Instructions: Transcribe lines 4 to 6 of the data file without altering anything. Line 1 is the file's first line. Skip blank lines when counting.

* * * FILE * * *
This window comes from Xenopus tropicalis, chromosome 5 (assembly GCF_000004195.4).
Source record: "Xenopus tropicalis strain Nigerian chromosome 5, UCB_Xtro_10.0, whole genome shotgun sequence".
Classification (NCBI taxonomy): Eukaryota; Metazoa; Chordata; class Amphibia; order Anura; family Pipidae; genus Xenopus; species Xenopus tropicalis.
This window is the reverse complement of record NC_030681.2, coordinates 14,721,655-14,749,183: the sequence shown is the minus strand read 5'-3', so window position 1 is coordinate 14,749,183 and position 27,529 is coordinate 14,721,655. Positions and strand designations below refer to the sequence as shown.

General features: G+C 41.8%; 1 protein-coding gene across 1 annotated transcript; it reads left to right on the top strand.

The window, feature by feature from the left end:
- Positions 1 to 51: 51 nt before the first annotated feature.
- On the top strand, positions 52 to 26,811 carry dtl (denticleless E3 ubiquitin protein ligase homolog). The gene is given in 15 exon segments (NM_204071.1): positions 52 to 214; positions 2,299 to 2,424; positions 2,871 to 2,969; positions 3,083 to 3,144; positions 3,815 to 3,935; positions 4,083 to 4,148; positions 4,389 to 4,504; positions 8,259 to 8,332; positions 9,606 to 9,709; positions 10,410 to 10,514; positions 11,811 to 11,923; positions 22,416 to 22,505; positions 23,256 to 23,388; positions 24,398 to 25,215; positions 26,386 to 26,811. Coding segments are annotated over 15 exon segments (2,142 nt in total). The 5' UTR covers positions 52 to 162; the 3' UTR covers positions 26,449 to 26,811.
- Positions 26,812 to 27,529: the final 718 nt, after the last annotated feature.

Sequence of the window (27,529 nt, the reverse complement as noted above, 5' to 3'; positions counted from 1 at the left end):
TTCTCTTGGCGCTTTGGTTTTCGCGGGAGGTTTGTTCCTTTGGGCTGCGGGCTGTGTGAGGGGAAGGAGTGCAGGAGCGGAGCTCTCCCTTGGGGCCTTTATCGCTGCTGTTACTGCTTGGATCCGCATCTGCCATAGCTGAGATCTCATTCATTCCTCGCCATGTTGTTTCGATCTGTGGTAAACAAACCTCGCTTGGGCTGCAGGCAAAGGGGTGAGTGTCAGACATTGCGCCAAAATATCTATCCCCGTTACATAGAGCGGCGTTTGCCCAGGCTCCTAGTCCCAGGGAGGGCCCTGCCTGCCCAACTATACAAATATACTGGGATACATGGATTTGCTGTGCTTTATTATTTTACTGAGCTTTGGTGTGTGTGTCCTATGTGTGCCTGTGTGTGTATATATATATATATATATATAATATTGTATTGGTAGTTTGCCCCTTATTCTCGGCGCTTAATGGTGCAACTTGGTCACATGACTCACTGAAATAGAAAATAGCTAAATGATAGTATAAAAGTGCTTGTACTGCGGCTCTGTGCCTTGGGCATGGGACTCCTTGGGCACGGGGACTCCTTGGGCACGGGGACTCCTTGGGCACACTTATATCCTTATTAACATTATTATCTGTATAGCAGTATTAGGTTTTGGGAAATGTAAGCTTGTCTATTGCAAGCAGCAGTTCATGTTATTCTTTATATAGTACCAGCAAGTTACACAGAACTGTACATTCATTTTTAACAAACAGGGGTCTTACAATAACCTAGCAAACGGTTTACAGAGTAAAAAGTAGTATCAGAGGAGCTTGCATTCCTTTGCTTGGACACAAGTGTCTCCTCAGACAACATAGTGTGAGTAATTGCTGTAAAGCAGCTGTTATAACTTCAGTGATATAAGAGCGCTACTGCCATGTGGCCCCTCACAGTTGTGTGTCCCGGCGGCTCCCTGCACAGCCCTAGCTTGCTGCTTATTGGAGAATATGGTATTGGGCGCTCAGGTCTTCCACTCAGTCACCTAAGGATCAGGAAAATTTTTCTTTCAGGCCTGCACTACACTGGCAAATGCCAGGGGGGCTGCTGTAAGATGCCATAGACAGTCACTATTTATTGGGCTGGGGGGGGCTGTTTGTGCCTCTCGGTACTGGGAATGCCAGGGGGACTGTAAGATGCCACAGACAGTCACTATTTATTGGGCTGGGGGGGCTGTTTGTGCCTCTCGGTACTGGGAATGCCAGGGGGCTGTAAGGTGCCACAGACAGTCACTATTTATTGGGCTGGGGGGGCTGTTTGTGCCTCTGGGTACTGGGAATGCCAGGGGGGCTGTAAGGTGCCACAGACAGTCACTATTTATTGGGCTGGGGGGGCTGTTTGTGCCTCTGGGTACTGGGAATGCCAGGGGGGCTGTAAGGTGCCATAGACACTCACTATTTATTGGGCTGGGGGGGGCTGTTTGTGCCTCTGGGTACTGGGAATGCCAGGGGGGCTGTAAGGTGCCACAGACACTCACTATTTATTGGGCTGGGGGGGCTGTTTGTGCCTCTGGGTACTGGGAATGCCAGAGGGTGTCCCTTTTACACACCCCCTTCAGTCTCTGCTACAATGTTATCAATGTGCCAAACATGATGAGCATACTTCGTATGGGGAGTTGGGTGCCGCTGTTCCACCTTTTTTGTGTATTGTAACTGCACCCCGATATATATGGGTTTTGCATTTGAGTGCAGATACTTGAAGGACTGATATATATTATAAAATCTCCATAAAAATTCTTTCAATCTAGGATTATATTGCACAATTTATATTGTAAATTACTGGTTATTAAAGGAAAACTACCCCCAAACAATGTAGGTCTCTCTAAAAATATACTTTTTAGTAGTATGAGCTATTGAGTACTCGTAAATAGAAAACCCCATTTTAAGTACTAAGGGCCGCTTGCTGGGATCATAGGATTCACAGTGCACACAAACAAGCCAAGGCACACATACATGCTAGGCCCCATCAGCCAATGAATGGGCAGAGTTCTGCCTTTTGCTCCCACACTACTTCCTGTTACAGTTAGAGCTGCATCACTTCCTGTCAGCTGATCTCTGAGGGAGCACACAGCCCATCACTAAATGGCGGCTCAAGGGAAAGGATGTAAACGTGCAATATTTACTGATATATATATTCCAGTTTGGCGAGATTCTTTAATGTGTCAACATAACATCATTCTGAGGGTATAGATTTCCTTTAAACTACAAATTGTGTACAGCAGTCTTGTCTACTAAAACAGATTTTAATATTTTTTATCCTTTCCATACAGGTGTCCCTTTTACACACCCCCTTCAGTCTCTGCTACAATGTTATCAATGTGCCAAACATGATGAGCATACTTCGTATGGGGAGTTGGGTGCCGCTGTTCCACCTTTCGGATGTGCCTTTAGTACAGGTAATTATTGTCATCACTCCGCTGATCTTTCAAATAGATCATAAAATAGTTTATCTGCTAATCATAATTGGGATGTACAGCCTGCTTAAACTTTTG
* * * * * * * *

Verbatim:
This window is the reverse complement of record NC_030681.2, coordinates 14,721,655-14,749,183: the sequence shown is the minus strand read 5'-3', so window position 1 is coordinate 14,749,183 and position 27,529 is coordinate 14,721,655. Positions and strand designations below refer to the sequence as shown.

General features: G+C 41.8%; 1 protein-coding gene across 1 annotated transcript; it reads left to right on the top strand.

The window, feature by feature from the left end: